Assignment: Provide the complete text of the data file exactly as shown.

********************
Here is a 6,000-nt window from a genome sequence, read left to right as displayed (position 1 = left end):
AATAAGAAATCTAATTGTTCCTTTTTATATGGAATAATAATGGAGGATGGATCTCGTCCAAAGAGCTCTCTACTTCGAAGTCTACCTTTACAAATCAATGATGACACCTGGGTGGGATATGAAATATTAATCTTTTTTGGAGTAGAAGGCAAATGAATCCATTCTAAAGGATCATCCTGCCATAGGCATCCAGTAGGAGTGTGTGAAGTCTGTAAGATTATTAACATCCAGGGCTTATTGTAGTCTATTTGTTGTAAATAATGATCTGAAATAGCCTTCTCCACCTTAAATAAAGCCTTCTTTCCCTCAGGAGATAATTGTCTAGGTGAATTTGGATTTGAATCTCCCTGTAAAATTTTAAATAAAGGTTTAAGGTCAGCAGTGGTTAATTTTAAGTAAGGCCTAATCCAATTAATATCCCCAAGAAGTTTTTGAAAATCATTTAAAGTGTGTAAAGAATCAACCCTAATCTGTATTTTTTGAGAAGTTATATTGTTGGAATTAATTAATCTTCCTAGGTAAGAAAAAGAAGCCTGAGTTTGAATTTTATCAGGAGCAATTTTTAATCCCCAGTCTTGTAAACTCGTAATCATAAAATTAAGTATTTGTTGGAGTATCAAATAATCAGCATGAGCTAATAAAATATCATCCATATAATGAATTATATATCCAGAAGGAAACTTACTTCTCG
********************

Here is a 6,000-nt window from a genome sequence, read left to right as displayed (position 1 = left end):
AATAAGAAATCTAATTGTTCCTTTTTATATGGAATAATAATGGAGGATGGATCTCGTCCAAAGAGCTCTCTACTTCGAAGTCTACCTTTACAAATCAATGATGACACCTGGGTGGGATATGAAATATTAATCTTTTTTGGAGTAGAAGGCAAATGAATCCATTCTAAAGGATCATCCTGCCATAGGCATCCAGTAGGAGTGTGTGAAGTCTGTAAGATTATTAACATCCAGGGCTTATTGTAGTCTATTTGTTGTAAATAATGATCTGAAATAGCCTTCTCCACCTTAAATAAAGCCTTCTTTCCCTCAGGAGATAATTGTCTAGGTGAATTTGGATTTGAATCTCCCTGTAAAATTTTAAATAAAGGTTTAAGGTCAGCAGTGGTTAATTTTAAGTAAGGCCTAATCCAATTAATATCCCCAAGAAGTTTTTGAAAATCATTTAAAGTGTGTAAAGAATCAACCCTAATCTGTATTTTTTGAGAAGTTATATTGTTGGAATTAATTAATCTTCCTAGGTAAGAAAAAGAAGCCTGAGTTTGAATTTTATCAGGAGCAATTTTTAATCCCCAGTCTTGTAAACTCGTAATCATAAAATTAAGTATTTGTTGGAGTATCAAATAATCAGCATGAGCTAATAAAATATCATCCATATAATGAATTATATATCCAGAAGGAAACTTACTTCTCG